I’d like to continue the ideas from my last post about the roll-out of the Common Core State Standards. Recent outcry makes my view even more unpopular–especially among teachers.
A colleague of mine, Liz Natale, recently wrote an essay lamenting CCSS and education reform that, rightfully, went viral. Her writing is heartfelt and brave and I admire her for sharing her passion.
My union also distributed this speech by Diane Ravitch. In it, she details the history of the CCSS, how they were developed in a sort of secrecy, and why they may not be the best solution for education reform. As usual, Ravitch is well informed and cogent in her statements.
I agree with Natale and Ravitch on many points. Do I love the NCLB-esque focus on testing? No. Do I love the new models for teacher evaluation? No. Do I love the breakneck pace of implementing the Common Core and it’s correlated assessments that districts face, the whirlwind that has teachers questioning whether to remain in the profession? No.
I wrote my own critique of how Connecticut planned tackle education reform a few years back. I still feel teachers aren’t given their due. The old saying that teaching is a 5-9 job is more of a truism than a witticism, and even more unrecorded work hours will slip on by as we rally to meet all the new demands placed on us.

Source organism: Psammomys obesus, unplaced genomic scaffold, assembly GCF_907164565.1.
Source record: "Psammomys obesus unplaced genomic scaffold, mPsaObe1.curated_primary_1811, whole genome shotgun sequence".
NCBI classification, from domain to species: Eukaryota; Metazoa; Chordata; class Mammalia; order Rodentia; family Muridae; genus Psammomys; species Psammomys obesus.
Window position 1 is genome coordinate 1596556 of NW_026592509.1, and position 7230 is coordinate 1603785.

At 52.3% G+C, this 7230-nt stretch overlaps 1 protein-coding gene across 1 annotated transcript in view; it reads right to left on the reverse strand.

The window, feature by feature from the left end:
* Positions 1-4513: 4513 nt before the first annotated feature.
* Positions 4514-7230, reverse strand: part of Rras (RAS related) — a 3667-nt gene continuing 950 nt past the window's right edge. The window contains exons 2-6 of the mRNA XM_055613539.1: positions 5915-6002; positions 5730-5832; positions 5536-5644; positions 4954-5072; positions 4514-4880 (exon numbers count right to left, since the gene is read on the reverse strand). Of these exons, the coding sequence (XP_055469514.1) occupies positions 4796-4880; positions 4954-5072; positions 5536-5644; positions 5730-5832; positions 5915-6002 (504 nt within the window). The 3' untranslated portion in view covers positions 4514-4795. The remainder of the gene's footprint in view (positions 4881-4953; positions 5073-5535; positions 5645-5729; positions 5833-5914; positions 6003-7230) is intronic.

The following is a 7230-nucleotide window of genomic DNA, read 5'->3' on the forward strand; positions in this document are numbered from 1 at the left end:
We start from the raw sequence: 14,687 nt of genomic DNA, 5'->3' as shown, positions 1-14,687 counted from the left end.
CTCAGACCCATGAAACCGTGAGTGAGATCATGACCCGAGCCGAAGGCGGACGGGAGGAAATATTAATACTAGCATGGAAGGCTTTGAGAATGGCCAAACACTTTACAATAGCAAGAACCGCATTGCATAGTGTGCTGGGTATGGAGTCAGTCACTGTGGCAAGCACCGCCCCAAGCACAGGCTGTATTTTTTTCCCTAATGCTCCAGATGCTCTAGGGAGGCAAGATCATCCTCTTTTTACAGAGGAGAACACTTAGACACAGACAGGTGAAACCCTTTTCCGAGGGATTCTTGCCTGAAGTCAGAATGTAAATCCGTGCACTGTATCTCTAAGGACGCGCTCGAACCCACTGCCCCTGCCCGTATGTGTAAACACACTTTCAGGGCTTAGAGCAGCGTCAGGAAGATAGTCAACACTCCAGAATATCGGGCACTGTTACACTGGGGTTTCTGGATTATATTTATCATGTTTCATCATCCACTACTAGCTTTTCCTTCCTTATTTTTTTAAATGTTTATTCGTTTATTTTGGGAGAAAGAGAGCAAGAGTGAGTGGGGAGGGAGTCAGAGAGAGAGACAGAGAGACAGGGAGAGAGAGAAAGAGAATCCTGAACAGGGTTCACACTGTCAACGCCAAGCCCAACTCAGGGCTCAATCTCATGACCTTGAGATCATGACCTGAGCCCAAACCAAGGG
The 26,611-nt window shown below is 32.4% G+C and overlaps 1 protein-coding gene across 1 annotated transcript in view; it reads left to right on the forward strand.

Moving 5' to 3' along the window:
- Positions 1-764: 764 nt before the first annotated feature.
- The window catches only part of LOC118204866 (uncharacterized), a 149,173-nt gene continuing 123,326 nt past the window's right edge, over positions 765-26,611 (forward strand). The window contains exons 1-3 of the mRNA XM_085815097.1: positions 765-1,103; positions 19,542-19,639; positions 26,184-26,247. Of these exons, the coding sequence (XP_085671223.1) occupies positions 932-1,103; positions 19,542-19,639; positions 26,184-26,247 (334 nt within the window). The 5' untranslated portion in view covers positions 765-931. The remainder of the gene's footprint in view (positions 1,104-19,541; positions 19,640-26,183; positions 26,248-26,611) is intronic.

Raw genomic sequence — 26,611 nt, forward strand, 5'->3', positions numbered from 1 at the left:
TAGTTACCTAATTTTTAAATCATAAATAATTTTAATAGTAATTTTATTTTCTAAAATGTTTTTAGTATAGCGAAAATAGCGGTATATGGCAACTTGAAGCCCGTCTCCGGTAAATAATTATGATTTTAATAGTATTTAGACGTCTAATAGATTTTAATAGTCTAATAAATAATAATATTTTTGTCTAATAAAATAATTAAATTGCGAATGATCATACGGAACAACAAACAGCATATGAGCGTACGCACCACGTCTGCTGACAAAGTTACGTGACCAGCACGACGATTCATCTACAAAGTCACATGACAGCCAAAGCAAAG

But there’s still something that bothers me about rejecting CCSS wholesale. While many of my fellow teachers’ reactions range from frustration to righteous indignation to utter despair, I can’t help but notice the silver lining. I am actually excited by the Common Core, and I can’t wait to effectively incorporate it into the curricula of the classes I teach. And after even more reflection, I think I know why. Originally, I thought it was because of the focus on independent learning. Now I know it’s more than this.